The Art of Negotiation: Lessons Learned from Military Leaders
Negotiation is the process by which two or more parties who perceive a difference in interests or perspectives attempt to reach a mutual agreement. It is aimed at resolving points of difference and to craft outcomes to satisfy the interests of those involved. Successful negotiation requires both parties to move away from polarizing and usually entrenched positions, to consider a realm of possibilities. The outcome of a good negotiation means that neither party feels cheated, manipulated, nor taken advantage of.
In the business of insurance and risk management negotiation takes place each moment of every day. It is evidenced in claims resolution and coverage disputes, loss control recommendations, audits, policy forms, and the pricing of coverage. It is a key ingredient in talent recruitment, mergers and acquisition, as well as career development. And negotiation applies to many purchasing decisions, ranging from office equipment to management systems to advertising services.
How important is it that you master the art of negotiation? Studies show that people who do not learn negotiation skills are 60 percent less successful than those who do. Simply put, negotiation enhances productivity and performance. And it is an essential element to increase revenue and profitability. Just imagine its impact to your organization if all members of your team advanced their understanding of and ability to negotiate.
Lessons Learned from Military Leaders
In enhancing your negotiation skills, there is much to be learned from military officers around the globe who are under intense pressure to win outcomes that involve life-and-death situations. While the stakes of your negotiations may not carry the same consequences as the military, you feel the same pressures to make rapid progress, project strength and control, coerce rather than collaborate, and trade resources for cooperation rather than taking the time to get genuine buy-in. Skilled military leaders use five highly effective tactics when levels of uncertainty confront them:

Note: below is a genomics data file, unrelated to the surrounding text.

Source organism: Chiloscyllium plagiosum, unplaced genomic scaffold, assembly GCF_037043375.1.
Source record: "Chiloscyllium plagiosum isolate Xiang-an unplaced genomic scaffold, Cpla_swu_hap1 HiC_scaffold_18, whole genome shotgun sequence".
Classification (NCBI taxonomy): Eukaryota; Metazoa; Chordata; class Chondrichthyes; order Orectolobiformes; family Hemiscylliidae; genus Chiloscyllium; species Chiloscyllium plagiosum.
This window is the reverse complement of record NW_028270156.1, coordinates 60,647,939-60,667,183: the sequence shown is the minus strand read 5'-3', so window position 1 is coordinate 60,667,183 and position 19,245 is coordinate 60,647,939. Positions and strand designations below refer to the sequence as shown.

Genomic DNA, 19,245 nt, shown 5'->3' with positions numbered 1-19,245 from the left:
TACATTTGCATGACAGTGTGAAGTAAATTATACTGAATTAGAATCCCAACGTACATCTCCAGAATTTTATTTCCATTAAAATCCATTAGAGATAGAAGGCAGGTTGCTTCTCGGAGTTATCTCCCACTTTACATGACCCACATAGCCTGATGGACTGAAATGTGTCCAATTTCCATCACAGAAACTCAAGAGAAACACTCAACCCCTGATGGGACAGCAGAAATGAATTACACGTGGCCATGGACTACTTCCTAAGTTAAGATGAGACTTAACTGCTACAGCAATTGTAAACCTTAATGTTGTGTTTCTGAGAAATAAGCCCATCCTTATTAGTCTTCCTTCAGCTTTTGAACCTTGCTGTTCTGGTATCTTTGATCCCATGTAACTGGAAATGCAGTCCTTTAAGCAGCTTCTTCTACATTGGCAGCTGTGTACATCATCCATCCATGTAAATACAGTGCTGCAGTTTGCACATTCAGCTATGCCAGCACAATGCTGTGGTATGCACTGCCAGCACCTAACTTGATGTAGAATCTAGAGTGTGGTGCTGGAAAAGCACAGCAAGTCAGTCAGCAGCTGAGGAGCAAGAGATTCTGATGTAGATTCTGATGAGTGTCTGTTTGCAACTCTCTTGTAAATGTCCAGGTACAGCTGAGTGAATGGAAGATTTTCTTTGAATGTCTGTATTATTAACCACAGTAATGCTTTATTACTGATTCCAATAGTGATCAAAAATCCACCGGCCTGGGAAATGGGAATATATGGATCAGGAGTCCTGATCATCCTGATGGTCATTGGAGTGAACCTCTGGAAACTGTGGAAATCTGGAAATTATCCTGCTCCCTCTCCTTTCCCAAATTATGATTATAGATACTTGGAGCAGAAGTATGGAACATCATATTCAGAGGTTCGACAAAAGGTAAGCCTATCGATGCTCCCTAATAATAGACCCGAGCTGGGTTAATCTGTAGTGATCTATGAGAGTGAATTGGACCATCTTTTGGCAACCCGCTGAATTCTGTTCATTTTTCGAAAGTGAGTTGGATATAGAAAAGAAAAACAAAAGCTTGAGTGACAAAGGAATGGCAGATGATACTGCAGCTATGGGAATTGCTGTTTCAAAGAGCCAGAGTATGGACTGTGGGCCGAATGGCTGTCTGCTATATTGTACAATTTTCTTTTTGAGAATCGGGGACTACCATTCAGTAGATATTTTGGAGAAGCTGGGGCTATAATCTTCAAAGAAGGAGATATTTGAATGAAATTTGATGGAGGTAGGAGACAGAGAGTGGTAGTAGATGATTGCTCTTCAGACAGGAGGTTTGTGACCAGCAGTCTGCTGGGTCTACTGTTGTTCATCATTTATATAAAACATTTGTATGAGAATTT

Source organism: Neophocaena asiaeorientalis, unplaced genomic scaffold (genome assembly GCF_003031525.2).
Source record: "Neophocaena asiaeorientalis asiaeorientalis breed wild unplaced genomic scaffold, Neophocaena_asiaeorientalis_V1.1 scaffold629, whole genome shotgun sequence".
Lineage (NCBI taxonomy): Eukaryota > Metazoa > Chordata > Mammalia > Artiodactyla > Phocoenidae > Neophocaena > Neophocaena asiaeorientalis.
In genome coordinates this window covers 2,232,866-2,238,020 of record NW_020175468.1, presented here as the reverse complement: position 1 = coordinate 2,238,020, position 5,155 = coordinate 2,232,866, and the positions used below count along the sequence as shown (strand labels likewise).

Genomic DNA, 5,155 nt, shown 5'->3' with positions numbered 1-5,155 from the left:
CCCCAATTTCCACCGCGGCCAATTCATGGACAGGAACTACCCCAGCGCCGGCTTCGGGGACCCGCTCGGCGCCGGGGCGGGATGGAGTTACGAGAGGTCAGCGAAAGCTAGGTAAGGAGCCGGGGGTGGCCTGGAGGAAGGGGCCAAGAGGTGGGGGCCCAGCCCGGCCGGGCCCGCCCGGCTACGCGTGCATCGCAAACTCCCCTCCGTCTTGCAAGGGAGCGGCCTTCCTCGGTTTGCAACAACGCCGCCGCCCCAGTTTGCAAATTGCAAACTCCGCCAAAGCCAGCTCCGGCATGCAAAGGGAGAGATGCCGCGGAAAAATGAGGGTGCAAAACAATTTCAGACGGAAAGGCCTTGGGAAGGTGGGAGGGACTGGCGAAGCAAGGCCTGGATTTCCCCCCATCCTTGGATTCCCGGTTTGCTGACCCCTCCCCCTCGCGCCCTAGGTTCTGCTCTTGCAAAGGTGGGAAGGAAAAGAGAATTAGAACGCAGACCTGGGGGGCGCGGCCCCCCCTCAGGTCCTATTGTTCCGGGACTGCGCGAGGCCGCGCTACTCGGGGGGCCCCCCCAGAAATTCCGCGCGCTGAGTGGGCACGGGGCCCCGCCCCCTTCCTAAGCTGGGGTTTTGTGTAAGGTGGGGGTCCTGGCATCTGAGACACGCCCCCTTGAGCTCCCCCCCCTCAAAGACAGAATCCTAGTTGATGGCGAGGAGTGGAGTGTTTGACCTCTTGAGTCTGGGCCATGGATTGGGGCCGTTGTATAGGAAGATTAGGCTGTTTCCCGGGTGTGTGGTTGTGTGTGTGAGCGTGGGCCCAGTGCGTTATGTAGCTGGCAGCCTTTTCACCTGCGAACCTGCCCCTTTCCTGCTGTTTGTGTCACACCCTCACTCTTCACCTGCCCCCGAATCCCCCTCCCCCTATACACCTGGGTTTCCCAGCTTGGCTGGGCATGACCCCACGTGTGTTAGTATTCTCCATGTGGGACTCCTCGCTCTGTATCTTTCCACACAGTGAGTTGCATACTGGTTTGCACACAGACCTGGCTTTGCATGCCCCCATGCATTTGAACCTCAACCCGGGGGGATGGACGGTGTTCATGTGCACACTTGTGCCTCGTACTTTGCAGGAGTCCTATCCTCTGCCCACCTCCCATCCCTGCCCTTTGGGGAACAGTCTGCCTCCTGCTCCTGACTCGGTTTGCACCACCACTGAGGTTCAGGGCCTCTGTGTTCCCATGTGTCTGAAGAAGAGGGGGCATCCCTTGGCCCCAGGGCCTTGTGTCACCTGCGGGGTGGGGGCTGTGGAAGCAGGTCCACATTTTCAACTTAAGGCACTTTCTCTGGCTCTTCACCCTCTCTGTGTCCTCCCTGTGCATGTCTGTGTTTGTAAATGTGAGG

- Understand the big picture – start by discovering the other party’s point of view. Use what you learn to shape the negotiation and determine how you’ll achieve your objectives.
- Uncover hidden agendas and collaborate with the other side – find out what the other party’s motivations and concerns are. Propose several different solutions and invite your counterparts to improve on them.
- Gain genuine buy-in – use facts, rather than coercion, to persuade others.
- Build relationships that are based on trust rather than fear – deal with issues head-on. Make incremental commitments to encourage trust and cooperation.
- Pay attention to process as well as desired outcomes – consciously control the game by not reacting to the other party. Slow down the pace of the negotiation and actively lead the other party into a constructive dialogue. Be strategic rather than reactive.